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Fatty Acids for Healthy Coats FAQs


Drs. Foster & Smith Educational Staff
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Benefits of fatty acids for dogs Benefits of fatty acids for dogs
Benefits of fatty acids for dogs

What are fatty acids?
Fatty acids are specific types of polyunsaturated fats. Two main classes of fatty acids important to the health of your dog are the omega-3s and the omega-6s. The classification is based on molecular characteristics.
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Which fatty acids do dogs need?
Animals can produce some of the fatty acids they need, but not all of them. Those fatty acids they cannot produce themselves, but must be obtained through their diet, are called 'essential' fatty acids. These 'essential' fatty acids vary between species. For example, the fatty acid, arachidonic acid, is essential for cats but not for dogs.

Certain diseases may result in a dog being unable to produce sufficient quantities of certain fatty acids. Deficiencies of fatty acids may also occur with the use of fat-restricted diets in overweight dogs. Fatty acids in foods are subject to degradation. Overcooking can destroy fatty acids. Improper storage or a suboptimal amount of antioxidants in some dry foods may result in rancidity and a subsequent deficiency in fatty acids.
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Which fatty acids are Omega-3s?
Omega-3 fatty acids include:

  • Alpha-linolenic acid (ALA)
  • Eicosapentaenoic acid (EPA)
  • Docosahexaenoic acid (DHA)
EPA and DHA have anti-inflammatory properties. EPA is the workhorse of the Omega-3 fatty acids and is incorporated into the cell membrane.
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Which fatty acids are Omega-6s?
Omega-6 fatty acids include:

  • Linolenic acid (LA)
  • Gamma linolenic acid (GLA)
  • Dihomo-gamma-linolenic acid (DGLA)
  • Arachidonic acid (AA)
LA is important because it optimizes water permeability in the skin. AA, on the other hand, in increased amounts, is the troublemaker among the fatty acids.
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Where do fatty acids come from?
Fat may contain fatty acids but in extremely varying quantities. For example, beef fat will have a very low percentage of fatty acids; whereas, sunflower oil and fish oil will have much larger percentages.

Essential fatty acids are found in different quantities in many plants and cold-water fish. Marine oils are good sources of EPA and DHA. The other fatty acids are found in higher quantities in certain plants and grains. Sunflower oil and safflower oil are especially high in LA. Other good sources of fatty acids for dogs include Premium Plus Omega-3 Gel Caps or Vitacaps® or you can view our entire Nutritional Supplements section for dogs.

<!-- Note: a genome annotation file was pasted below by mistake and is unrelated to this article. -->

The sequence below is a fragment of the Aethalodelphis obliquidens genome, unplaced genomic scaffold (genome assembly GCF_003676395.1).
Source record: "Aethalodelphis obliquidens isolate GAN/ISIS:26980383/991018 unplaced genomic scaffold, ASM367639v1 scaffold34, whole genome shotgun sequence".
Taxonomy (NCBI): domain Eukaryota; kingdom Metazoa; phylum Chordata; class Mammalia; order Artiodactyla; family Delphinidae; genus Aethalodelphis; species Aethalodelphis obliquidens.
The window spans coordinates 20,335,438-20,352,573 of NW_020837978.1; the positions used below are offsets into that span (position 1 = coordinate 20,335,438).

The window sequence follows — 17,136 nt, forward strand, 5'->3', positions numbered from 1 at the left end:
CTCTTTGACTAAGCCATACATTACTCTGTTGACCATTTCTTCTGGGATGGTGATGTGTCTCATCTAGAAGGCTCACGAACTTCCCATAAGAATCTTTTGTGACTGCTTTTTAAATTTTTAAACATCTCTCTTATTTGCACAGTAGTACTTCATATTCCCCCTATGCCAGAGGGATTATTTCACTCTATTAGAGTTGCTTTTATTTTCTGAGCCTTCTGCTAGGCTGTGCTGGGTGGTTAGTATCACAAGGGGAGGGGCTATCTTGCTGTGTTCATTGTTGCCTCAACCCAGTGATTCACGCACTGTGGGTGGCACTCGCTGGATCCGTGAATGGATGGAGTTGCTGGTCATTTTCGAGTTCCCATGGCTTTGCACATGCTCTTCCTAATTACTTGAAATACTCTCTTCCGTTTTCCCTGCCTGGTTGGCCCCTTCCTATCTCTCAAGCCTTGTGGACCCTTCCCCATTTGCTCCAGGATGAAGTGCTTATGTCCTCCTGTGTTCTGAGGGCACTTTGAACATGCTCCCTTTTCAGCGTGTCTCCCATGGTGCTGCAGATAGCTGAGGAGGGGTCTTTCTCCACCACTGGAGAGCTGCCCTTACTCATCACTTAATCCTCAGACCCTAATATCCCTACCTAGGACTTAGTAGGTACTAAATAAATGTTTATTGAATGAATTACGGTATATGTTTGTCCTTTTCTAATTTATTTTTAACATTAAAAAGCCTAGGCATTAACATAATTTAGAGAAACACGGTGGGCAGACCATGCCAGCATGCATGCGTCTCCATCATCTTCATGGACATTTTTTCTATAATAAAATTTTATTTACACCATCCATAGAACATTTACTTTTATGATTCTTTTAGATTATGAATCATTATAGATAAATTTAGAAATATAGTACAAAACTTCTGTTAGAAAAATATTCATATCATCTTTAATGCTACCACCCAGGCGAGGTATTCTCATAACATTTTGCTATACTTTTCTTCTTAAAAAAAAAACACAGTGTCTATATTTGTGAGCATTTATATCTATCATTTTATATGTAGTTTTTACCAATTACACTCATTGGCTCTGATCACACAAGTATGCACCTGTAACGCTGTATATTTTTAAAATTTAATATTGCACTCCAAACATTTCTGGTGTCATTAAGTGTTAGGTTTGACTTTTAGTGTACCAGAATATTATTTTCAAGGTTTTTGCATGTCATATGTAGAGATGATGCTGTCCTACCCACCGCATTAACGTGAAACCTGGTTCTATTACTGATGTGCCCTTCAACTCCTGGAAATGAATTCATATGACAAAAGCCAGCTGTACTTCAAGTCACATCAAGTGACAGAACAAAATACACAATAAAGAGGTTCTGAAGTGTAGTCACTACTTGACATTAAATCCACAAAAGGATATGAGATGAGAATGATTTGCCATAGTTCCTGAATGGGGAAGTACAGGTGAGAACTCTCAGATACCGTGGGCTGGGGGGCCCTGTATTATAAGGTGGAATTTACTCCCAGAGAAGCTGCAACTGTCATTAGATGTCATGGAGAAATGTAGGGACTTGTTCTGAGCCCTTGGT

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What is an appropriate ratio of Omega-6 to Omega-3 fatty acids in the diet?
Research is being performed to determine the optimal ratio of Omega-6 to Omega-3 fatty acids that should be consumed. Current recommendations are for ratios of 10:1 to 5:1 in the daily diet.
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How do fatty acids function in inflammation?

EPA, DHA, and DGLA decrease the harmful effects of AA.
Both AA and EPA are found in cell membranes. When a cell is damaged, AA is released from the cell membrane and is altered by enzymes into substances that increase inflammation and itching. EPA is also released when a cell is damaged. It competes with AA for the same metabolic enzymes. The presence of EPA results in the production of less inflammatory substances. DHA has a similar effect. So DHA and EPA decrease the harmful effects of AA.

DGLA also competes with AA for enzymes. In addition, DGLA causes the release of prostaglandin E1 (PGE), a substance which inhibits the release of AA from the cell membrane.
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What are the indications for using supplemental fatty acids?
Fatty acids affect a number of body systems and conditions including allergies and autoimmune conditions, arthritis, inflammatory diseases such as inflammatory bowel disease, dull and dry hair coats, yeast infections, atopy, eye disorders, heart disease and cancer cachexia, and plasma triglycerides and cholesterol levels.

Fatty acids are necessary for the normal function of many systems of the body and not all fatty acids have the same function. Because the different fatty acids have different effects, the choice of a fatty acid supplement needs to be based on the specific condition we are trying to manage. Use the following chart and consult with your veterinarian to choose the right supplement for your pet.

The sources and uses of fatty acid supplements are shown below.

  Abbreviation Essential
for Cats
Essential
for Dogs
Source Indications for
Use
OMEGA-3 Cancer, cardiac problems, inflammatory conditions, eye development
Alpha-Linolenic ALA yes yes Flaxseed, pumpkin seed, soybean oil None
Eicosapentaenoic EPA     Marine fish oil Atopy, arthritis, autoimmune disease, retinoid therapy, seborrhea, decrease cholesterol
Docosahexaenoic DHA     Marine fish oil Atopy, retinoid therapy
OMEGA-6
Linoleic LA yes yes Sunflower oil, safflower oil, soybean oil, corn oil, evening primrose oil Dry skin, dull hair coat, seborrhea
Arachidonic AA yes     None - Can make inflammation worse
Gamma-Linolenic GLA     Evening primrose oil, borage oil, black currant seed oil Atopy, autoimmune disease, seborrhea, reduce development of atopy in neonates
Dihomo-gamma-Linolenic DGLA        

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